DANCE | The eternally available plaything: Bridgman/Packer at the Ordway


A man ran his hands over his torso, while a projection of a woman doing the same thing overlaid his body perfectly—it was as though two lovers literally became one person (with four arms). Myrna Packer and Art Bridgman, the choreographers and performers of Bridgman/Packer Dance, used life-size video projection and live dance in an evening that evoked intimacy, humanity, memory and transience—but left me feeling a bit underwhelmed.

The company’s October 12 performance at the Ordway Center for the Performing Arts opened with a saxophonist (Ken Field) playing along to a pre-recorded jazz track. It was the aural equivalent of the dance/video play to come—a live body interacting with a previously recorded version of himself. It was as though he was playing along at home, using the materials at hand to provide himself with a band.

The first half of the evening, Under the Skin (2005), projected images onto a large black curtain and onto the dancers’ bodies and costumes. Live video of the dancers joined canned footage, streams of text, computer animations, nucleotide sequences, and rain. The light textures on the dancers’ bodies was visually overwhelming—I could not keep up with the details of the text design as it rippled on their moving bodies. Another section featured Bridgman and Packer in identical costumes-white tank tops and hoop skirts, used as projection surfaces for half of the other dancer (Packer’s dancing legs were projected on Bridgman’s still skirt, for example). The dancers slid in and out of the curtain, vanishing and reappearing in digital and physical forms so smoothly that the audience was surprised at times to realize they hadn’t been watching the actual dancer. Packer fussed with projections of Bridgman’s suit and tie projected onto her torso. The blurring of characters with each other, with genetic data, and with language produced a curiously satisfying artifact-as though none of us can quite tell where we begin or end, where streams of data create bodies and where our bodies create data.

Double Expose (2010), the second half, was supported by a technical residency at the Ordway, and the technically demanding piece deserved it. The black curtains were replaced with a white screen. In this piece, it’s hard to count the iterations of video/real dancers: The dancers performed in front of the screen, behind it, and on the sides while live video was projected onto the screen. The screen displayed rear and front projections, as well as layers of live video intermingling. Shots of the two dancers as various characters throughout New York dominated the piece, and at any given moment, you might see the dancers on New York streets, alongside the screen, projected live onto the screen and/or dancing live behind or in front of it.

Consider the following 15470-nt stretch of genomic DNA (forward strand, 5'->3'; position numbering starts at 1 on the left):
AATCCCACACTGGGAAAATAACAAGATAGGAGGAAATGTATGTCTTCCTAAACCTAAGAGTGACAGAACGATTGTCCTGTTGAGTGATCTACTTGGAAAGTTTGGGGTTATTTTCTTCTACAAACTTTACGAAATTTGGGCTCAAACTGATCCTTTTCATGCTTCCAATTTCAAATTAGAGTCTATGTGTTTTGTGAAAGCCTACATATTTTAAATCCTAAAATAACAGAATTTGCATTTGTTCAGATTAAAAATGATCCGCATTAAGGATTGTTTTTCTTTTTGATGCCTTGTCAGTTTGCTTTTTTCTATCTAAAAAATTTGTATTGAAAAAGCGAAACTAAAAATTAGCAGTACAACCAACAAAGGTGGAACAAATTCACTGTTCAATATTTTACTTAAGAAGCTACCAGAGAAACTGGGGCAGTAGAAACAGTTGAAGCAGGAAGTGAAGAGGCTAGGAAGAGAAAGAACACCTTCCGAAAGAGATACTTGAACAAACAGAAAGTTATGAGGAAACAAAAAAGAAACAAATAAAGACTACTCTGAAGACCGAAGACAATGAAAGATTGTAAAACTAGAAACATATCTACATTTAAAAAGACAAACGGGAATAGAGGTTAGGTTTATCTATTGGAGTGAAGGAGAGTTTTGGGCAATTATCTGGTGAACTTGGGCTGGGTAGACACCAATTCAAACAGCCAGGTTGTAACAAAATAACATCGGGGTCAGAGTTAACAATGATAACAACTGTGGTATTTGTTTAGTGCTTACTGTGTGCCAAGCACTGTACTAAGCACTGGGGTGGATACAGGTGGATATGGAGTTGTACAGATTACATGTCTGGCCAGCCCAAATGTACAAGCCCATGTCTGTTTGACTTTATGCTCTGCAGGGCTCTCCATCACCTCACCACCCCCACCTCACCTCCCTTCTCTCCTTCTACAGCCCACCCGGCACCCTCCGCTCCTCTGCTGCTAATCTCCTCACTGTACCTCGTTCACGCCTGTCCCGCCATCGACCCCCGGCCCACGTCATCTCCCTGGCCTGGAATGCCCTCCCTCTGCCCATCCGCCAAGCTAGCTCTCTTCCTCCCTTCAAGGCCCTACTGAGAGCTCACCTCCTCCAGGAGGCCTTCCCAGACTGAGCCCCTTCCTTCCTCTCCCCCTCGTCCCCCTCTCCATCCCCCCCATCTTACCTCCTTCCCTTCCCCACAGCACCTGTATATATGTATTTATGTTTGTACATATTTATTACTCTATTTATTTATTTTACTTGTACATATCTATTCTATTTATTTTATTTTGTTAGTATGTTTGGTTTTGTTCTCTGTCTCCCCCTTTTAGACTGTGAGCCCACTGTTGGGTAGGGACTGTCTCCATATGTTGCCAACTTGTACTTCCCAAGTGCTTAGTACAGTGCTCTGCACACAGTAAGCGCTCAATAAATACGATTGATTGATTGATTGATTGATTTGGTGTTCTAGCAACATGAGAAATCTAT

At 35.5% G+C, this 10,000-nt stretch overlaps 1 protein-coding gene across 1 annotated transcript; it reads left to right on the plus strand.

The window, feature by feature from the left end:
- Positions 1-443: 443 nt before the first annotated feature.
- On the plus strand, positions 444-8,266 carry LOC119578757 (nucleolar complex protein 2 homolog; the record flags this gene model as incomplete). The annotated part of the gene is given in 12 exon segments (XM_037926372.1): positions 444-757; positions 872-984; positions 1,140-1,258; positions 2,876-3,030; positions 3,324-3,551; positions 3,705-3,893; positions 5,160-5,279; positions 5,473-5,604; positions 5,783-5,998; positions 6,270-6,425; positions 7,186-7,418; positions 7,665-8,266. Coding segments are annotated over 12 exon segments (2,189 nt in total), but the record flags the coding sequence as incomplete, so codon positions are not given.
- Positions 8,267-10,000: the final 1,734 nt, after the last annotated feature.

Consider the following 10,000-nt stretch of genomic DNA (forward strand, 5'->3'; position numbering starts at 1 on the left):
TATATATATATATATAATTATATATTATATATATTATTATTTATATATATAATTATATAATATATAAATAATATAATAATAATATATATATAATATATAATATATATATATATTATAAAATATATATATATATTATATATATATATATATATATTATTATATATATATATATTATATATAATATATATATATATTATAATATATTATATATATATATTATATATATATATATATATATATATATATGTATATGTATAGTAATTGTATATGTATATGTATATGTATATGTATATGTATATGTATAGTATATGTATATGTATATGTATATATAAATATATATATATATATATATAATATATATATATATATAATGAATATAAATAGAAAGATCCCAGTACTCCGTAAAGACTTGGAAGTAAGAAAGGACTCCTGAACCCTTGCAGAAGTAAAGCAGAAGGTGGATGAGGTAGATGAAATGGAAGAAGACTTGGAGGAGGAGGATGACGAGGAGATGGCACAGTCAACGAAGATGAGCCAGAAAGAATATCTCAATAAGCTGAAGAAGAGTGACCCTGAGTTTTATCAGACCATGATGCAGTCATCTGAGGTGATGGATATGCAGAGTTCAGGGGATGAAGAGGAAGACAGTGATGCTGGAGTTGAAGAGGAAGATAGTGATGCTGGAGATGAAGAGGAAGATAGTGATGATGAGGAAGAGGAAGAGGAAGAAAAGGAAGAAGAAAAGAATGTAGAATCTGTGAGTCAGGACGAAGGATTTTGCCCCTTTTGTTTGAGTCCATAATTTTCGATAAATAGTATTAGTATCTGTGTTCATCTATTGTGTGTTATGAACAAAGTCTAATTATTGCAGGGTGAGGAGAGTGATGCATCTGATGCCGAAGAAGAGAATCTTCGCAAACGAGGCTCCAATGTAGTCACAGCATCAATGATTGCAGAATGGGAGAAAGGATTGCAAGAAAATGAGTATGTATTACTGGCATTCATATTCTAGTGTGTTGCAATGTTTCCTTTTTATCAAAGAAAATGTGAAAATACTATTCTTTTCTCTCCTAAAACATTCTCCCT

Though the video work was more developed and complex in Double Expose, the piece as a whole failed to cohere—long stretches of colorful background animation, unrelated and uncompelling characters, and an overwhelming amount of sensory data rendered it confusing. The strongest sections had the dancers appearing ghostlike on the busy and oblivious streets of New York, popping unexpectedly out of archways and vanishing into darkness, but I lost the narrative thread as the piece shifted into an extended sequence of the characters sleeping or dancing together in pairs. Occasionally, I wondered why the video and dance interacted at all. In one scene, the dancers lay on the floor and a birds’ eye camera captured them. Their presence on stage became unimportant and it began to feel like they were just doing tricks for us—showing off their impeccable timing as they interacted with their video selves.

They’re not the only group playing with video and live performance, of course. Moments throughout the evening called to mind other performances. Claude Wampler’s PERFORMANCE (career ender) at the Walker projected footage onto smoke in a hauntingly ethereal image; BodyCartography’s Holiday House used bodies as screens and video as a set (Southern Theater); and Smith/Wymore Disappearing Acts’ Stranger (also at the Southern) layered video with live performance to create trails of where the dancers had already been. But each of those pieces lingered on the strange visions brought about by the interaction of video on bodies or spaces, where Double Expose in particular seems determined to entertain and enchant. They used more cameras and more projectors to create dozens of iterations, but the content felt driven by the technological wonder as much as by the desire to communicate. The physical enjoyment carried it along well enough, though—Bridgman and Packer have created digital versions of themselves to dance and play with, teasing the images as the images tease them right back.

It reminded me of watching magicians, or of going through the Haunted Mansion as a child at Disneyland. The audience tittered throughout, eager to be startled by the next deft illusion. The execution was deft, to be sure-the eye was dazzled by the precise interactions with their video selves. The work conjured images of lost lovers, imaginary friends, bodies with too many limbs, or ghosts on the street, but the strength of those images were undercut by the actual movement, which relied too heavily on partnering tropes. I wanted the work to linger in the sadness or freakishness it created, not just skip to the next clownish, sweet mug at the audience or the next virtuosic lift.

You can’t see the show in the Twin Cities any longer, but next time you’re singing along with a song at home, don’t forget the singer and the band, off in some distant studio on some long-past day, and maybe have a little fun with your own digital, eternally available plaything.